Review of Siriprachai’s Industrialization with a Weak State

This is an early view of a book review to be included in the SIU Journal of Management, Vol.3, No.1 (June, 2013) issue.


Industrialization with a Weak State: Thailand’s Development in Historical Perspective

Somboon Siriprachai, edited by Kaoru Sugihara, Pasuk Phongpaichit and Chris Baker

NUS Press in association with Kyoto University Press: Singapore and Kyoto, 2012. ISBN: 9-789971-696511.

183 + XII pages

Reviewed by John Walsh, Editor, SIU Journal of Management, School of Management, Shinawatra University, Thailand.

One experience that unites all those who study any part of Southeast Asia is the realization that dawns, sooner or later, that such a large proportion of the available knowledge and information is produced by people from outside the region, one way or another. That is why it is considered so important to celebrate the work of local scholars who are able not just to add important perspectives to internationally produced knowledge but who are also able to communicate it effectively to society at large. This is the case with the late Somboon Siriprachai (1956-2008), whose work on economics is captured in this book, which has been published as a collaboration between the National University of Singapore and the Center for Southeast Asian Studies at Kyoto University. A preface by Kaoru Sugihara intimates that there were some editorial difficulties along the way, which explains the delay in publication.

At the heart of this book are seven chapters, each dealing with a different but related aspect of industrial development in Thailand over recent decades. Four of these chapters are based on papers included in scholarly books, two others on papers that first appeared in Warasan Setthasat Thammasat (Thammasat Economic Journal), with which the author was associated for a period as Assistant Editor and the last is based on two unpublished papers. The result is a book containing a reasonably coherent body of work, although it would of course have been more thoroughly developed if the author had had the opportunity to oversee it personally.

Siriprachai was clearly devoted to the interests of the common Thai people and his writings have the impression that they could be used at the community level to help people understand why, if Thailand’s economy had been growing so strongly and apparently impressively for several decades, they themselves remained so poor. As a result, he makes repeated efforts to link theory with real-life conditions. He explains economic development in terms of an East Asian industrialization model that incorporate rent-seeking and corruption that, in turn, contributed to growing income inequalities. Additional elements in his analysis include rural-urban migration and declining fertility rates. The authorial style is discursive in nature combined with a relatively small amount of macroeconomic-level data. This would appear to be suitable to a style of pedagogy in which a respected teacher explains the way the world works to receptive students. Insofar as the reader is spared the complex mathematical models of contemporary microeconomics, this is perhaps a good thing. On the other hand, those who have alternative understandings of which factors are important and how they interact with each other can only be persuaded by assertion rather than empirical evidence. This is perhaps one of those epistemological issues that pop up so frequently in the area of management sciences, in which so many different fields of inquiry, economics included, have at one time or another been integrated.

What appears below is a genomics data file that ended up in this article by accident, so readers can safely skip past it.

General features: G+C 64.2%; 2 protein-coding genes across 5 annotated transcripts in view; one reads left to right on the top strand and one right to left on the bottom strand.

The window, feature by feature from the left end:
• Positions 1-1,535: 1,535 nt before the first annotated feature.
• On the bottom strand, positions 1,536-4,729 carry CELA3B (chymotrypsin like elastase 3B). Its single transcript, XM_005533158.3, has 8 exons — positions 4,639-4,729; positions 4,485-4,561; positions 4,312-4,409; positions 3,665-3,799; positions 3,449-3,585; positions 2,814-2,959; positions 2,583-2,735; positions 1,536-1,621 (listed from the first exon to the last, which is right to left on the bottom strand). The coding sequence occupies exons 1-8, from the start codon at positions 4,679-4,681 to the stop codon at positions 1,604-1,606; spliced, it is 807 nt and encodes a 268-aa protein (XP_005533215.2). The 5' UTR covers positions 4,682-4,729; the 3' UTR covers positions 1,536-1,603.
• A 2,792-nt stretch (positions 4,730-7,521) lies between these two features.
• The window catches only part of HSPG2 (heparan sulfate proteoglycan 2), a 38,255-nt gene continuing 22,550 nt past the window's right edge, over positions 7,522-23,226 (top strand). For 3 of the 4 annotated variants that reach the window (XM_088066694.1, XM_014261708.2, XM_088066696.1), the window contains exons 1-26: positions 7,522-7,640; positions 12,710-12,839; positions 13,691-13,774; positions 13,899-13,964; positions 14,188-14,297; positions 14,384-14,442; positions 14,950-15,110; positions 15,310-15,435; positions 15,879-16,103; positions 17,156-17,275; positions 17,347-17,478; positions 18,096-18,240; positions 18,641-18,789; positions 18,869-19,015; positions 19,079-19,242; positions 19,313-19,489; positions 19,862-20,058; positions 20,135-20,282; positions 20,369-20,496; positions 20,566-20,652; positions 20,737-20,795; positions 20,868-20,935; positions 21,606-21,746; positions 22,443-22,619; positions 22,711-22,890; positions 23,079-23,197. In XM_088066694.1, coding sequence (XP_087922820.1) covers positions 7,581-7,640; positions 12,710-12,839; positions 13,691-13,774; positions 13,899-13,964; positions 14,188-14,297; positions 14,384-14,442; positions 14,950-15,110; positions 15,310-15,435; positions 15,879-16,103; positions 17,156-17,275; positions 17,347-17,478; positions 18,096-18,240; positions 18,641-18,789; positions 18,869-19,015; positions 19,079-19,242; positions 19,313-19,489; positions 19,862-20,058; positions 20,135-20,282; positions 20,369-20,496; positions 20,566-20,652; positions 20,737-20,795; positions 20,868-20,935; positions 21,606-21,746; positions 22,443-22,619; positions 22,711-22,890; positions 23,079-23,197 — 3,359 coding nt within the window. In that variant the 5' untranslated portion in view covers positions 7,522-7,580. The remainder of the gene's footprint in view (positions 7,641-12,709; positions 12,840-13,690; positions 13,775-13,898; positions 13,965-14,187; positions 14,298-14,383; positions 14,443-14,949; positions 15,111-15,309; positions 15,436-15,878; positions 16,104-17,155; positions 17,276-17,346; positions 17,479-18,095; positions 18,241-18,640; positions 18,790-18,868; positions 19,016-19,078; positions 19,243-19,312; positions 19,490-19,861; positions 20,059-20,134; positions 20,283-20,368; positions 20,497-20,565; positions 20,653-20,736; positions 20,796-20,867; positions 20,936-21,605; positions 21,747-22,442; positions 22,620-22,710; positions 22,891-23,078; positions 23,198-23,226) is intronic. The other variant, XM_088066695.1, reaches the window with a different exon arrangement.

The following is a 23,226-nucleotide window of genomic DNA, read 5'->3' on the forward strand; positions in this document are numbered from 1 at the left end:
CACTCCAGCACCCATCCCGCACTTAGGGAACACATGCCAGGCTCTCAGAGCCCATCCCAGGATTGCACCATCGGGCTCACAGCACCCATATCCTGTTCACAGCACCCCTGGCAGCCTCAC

An example of the mode of thinking is presented in the chapter on ‘Development Economics, Rent Seeking, and the East Asian Miracle,’ on p.119: “The East Asian NIEs [newly industrialized economies] initially adopted import-substitution policy because it suited their factor endowments of limited natural resources but abundant cheap labour. However, once the policy had run its course, and once the quality of the labour force had begun to rise, policy makers in the East Asian NIEs were able to make the switch to outward orientation. By contrast, Latin American and sub-Saharan African countries persisted with import-substitution long after efficiency had begun to decline, because the strategy still benefited powerful entrenched goods.” It is, of course, all too easy to pick on a passage, wrench it from its context and then criticize it for not being something it was not trying to be. Nevertheless, this still seems to be a little too sweeping in its conclusions: were all the East Asian NIEs following this path? Singapore, after all, is rather different from Korea and Hong Kong has quite different international relations than Taiwan. Were there no continuing entrenched interests in these countries who could affect policy formation and, if so, what had happened to them all? As previously mentioned, it is perhaps unfair to make these criticisms because the chapters of the book were written for a specific kind of audience.

Overall, the direction of Siriprachai’s thinking is sound and his desire to locate Thailand’s economic development within the specific historical conditions of the country is very welcome. The book will appeal to readers interested in a leading Thai professor’s understanding of the processes active in changing his own country and what those processes mean. In light of the generous tributes accorded to him as a person, then the book would also act as a fitting tribute to a scholar and a teacher.


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